The Empress and Hierophant sim, one of Second Life's most beautiful private islands, is now up for sale -- below retail price! -- by its owners, two artists who go by the avatar names Alchemy and Immortalis Cyannis, who will remove it from the grid if they can't find a buyer. I wrote about this starkly evocative place back in 2009, and it remains a milestone of great content creation in Second Life. The creators say they plan to remain in SL, but will focus on making and selling 3D items through their Alchemy Immortalis brand. Unlike Japan Chubu/Kansai, which recently went away, Empress and Hierophant comes with rental cottages, so it seems feasible that this island could sustain itself through SL renters who want a place on the blasted heath by the silvery sea. That's still a risky business, but I hope someone's willing to give it a try. Go here to check it out.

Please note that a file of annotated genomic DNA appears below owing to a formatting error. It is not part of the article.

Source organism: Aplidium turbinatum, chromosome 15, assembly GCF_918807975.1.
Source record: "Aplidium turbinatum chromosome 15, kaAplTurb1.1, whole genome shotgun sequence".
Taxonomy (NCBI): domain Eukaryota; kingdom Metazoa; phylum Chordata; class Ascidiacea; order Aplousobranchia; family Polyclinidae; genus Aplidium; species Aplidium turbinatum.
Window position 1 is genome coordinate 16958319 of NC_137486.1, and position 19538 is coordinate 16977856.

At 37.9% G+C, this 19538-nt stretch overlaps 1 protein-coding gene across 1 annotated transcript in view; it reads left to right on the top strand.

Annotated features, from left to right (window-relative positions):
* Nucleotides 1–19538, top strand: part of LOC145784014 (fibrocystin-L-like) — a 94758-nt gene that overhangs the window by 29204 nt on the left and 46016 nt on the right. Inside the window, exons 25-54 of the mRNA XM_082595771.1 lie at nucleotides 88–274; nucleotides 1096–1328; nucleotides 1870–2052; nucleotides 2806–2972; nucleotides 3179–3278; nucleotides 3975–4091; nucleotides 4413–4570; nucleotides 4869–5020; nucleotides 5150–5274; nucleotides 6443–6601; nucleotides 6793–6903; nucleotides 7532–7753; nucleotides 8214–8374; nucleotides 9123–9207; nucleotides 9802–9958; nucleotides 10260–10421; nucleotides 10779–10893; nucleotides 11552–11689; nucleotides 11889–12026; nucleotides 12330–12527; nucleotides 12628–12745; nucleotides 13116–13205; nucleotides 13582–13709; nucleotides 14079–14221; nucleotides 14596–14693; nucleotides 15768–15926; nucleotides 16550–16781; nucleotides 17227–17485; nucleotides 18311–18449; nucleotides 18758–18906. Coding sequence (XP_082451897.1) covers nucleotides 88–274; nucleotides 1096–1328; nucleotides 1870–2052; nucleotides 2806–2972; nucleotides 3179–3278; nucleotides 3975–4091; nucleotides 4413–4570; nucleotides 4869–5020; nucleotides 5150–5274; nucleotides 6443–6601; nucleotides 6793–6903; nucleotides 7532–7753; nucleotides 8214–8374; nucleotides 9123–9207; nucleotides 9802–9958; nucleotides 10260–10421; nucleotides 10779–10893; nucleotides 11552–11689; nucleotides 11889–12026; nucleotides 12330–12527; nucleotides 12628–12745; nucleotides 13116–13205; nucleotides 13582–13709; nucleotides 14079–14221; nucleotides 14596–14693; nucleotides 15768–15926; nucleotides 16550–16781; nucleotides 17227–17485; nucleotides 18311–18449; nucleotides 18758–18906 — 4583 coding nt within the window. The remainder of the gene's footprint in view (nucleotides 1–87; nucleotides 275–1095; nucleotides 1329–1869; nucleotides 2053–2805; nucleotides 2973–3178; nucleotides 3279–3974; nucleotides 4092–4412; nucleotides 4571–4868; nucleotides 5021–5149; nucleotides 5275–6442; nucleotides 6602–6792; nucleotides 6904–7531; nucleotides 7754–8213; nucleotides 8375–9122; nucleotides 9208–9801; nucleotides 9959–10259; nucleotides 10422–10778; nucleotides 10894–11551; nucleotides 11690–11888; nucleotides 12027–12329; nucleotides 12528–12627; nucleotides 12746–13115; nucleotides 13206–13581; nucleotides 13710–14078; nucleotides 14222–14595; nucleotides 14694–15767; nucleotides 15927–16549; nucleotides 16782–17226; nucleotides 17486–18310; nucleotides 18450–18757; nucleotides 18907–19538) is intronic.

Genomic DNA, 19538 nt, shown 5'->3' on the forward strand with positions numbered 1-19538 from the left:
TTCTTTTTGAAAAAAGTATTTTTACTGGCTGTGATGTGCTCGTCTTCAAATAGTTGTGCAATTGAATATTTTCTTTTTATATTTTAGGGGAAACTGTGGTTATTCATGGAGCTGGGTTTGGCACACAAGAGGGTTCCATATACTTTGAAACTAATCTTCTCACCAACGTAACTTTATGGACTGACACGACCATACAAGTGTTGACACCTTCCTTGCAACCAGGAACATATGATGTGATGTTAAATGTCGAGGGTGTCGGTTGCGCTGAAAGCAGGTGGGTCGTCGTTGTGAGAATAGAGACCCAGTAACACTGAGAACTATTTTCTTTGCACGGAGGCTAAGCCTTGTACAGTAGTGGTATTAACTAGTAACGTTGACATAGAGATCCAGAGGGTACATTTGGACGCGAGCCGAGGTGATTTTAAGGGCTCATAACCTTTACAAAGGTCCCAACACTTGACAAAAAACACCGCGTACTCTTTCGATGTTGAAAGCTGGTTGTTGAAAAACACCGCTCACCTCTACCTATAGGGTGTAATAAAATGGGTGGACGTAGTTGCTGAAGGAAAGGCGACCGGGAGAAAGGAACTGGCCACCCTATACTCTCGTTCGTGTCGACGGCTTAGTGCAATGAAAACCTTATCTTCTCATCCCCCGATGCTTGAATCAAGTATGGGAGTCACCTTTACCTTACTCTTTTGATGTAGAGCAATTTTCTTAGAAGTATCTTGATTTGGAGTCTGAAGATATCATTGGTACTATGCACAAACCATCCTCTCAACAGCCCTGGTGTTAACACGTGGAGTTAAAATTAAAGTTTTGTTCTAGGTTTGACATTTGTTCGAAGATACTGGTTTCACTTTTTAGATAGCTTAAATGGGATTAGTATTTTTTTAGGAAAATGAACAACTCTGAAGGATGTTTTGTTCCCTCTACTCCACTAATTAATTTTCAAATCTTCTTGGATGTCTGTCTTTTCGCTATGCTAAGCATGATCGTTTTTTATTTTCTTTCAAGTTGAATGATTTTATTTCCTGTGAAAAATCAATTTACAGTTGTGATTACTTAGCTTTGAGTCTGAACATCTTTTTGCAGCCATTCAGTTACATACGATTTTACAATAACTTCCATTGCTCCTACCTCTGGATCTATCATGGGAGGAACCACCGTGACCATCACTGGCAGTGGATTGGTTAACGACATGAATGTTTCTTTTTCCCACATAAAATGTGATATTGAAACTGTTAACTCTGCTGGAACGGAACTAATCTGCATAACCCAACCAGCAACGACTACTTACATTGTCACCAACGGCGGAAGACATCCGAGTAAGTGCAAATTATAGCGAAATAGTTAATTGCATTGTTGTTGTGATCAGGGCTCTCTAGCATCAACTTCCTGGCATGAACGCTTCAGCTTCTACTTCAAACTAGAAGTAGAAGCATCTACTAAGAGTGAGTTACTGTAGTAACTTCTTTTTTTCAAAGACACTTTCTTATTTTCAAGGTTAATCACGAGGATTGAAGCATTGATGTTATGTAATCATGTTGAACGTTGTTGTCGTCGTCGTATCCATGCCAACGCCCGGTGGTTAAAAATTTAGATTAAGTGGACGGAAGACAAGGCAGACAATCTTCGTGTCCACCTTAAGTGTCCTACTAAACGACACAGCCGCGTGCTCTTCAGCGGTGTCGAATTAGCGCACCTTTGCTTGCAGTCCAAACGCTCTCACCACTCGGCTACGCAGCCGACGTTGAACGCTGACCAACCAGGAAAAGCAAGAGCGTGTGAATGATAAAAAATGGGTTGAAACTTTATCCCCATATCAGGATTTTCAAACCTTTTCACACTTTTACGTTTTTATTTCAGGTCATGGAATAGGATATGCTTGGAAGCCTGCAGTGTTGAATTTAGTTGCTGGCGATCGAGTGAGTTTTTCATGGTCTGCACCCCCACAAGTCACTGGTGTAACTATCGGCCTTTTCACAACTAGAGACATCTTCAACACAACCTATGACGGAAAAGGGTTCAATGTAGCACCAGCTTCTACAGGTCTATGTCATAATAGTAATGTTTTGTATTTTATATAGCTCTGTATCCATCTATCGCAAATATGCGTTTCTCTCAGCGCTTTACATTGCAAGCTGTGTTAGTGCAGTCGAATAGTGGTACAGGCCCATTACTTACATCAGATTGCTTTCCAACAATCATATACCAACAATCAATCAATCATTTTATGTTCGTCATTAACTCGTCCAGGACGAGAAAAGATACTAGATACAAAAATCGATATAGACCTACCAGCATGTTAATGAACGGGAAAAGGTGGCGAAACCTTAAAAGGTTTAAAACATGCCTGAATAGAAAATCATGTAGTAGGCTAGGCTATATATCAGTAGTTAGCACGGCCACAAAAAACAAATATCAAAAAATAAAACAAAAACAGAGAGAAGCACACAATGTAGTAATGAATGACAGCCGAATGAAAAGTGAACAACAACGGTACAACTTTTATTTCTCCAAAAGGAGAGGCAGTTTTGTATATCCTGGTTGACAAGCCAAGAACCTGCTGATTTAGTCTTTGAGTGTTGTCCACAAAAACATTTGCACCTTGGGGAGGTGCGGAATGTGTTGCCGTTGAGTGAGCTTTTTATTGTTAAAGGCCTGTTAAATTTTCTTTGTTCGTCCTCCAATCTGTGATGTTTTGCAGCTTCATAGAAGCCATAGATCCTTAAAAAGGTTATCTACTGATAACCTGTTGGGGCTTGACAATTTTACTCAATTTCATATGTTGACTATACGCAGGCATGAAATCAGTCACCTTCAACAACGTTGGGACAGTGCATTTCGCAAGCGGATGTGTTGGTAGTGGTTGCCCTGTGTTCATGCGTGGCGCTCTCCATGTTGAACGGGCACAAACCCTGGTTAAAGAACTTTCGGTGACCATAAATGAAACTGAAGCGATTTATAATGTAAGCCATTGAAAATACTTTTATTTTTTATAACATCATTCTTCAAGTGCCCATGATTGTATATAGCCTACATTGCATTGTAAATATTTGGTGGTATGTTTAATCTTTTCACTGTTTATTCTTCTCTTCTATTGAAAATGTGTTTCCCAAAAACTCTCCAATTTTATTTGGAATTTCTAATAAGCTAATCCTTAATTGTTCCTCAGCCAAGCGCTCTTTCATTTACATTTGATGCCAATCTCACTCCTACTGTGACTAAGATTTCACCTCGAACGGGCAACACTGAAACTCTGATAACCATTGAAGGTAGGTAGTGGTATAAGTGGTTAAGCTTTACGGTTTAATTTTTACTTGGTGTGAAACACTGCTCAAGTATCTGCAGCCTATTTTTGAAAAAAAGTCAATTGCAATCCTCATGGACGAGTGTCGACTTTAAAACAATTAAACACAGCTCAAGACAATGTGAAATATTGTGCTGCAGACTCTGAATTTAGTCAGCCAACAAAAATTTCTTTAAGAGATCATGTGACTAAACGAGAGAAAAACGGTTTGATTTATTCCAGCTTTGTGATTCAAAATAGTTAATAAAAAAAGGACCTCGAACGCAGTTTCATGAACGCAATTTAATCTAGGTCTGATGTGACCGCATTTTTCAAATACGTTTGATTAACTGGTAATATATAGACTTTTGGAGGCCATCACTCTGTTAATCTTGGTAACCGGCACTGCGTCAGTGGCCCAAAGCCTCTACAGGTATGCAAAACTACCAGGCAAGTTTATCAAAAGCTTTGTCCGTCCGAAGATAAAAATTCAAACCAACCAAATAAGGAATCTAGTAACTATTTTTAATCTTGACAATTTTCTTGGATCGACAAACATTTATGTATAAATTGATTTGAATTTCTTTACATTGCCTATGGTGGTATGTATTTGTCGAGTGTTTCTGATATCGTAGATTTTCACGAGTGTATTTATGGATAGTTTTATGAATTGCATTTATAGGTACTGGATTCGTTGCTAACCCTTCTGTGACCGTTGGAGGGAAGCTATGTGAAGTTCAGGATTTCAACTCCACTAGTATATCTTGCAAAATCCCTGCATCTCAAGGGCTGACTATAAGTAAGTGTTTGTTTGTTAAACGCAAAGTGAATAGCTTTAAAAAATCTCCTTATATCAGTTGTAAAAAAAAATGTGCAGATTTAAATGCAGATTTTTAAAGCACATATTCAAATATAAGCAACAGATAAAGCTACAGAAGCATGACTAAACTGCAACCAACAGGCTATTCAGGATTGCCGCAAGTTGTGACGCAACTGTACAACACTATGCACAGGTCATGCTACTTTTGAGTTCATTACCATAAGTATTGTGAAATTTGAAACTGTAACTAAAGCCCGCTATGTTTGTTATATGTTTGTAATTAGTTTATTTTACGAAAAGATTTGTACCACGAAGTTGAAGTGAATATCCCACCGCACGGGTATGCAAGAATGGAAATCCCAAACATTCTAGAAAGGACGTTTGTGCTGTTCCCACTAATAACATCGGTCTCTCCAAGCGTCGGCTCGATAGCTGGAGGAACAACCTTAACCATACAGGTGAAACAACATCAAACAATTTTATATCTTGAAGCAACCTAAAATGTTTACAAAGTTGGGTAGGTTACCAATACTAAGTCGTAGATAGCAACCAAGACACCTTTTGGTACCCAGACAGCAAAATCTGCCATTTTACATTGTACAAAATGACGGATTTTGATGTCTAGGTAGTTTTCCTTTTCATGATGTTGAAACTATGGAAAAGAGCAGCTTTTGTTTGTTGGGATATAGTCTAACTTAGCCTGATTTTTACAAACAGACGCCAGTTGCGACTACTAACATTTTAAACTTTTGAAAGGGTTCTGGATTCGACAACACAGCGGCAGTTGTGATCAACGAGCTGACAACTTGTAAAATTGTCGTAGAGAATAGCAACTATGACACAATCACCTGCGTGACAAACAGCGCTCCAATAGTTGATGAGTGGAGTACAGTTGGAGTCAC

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Two Beautiful, Longtime Sims Apparently Gone from Second Life - But How to Save Others?

Clarrice_cinquetti_in_virgin_island

Two acclaimed and long-standing Second Life sims, Japan Chubu and Japan Kansai, beautiful tributes to Japanese culture and history, are no longer displayed on the Second Life grid, apparently gone after the owner, Amiryu Hosoi, unsuccessfully attempted to raise funds to keep them in-world. Variations of these sims have existed in-world since at least 2006, and they've been blogged about frequently here on New World Notes (links below). If it's any consolation, Amiryu just launched a site for real life Japanese-themed housewares and gardening here.

I've contacted Hosoi and will update this post as warranted. But as it turns out (as I learned too late) she actually contacted me about the impending crisis a few months ago, in a message I regretfully missed during some crucial writing deadlines. However, even if I had received the message in time (and I get similar ones from fiscally-strapped sim owners quite frequently now), it would leave me with a difficult quandary:

What's the best way to save a financially ailing Second Life estate, when the world's underlying revenue structure is already changing?

Here's what I mean: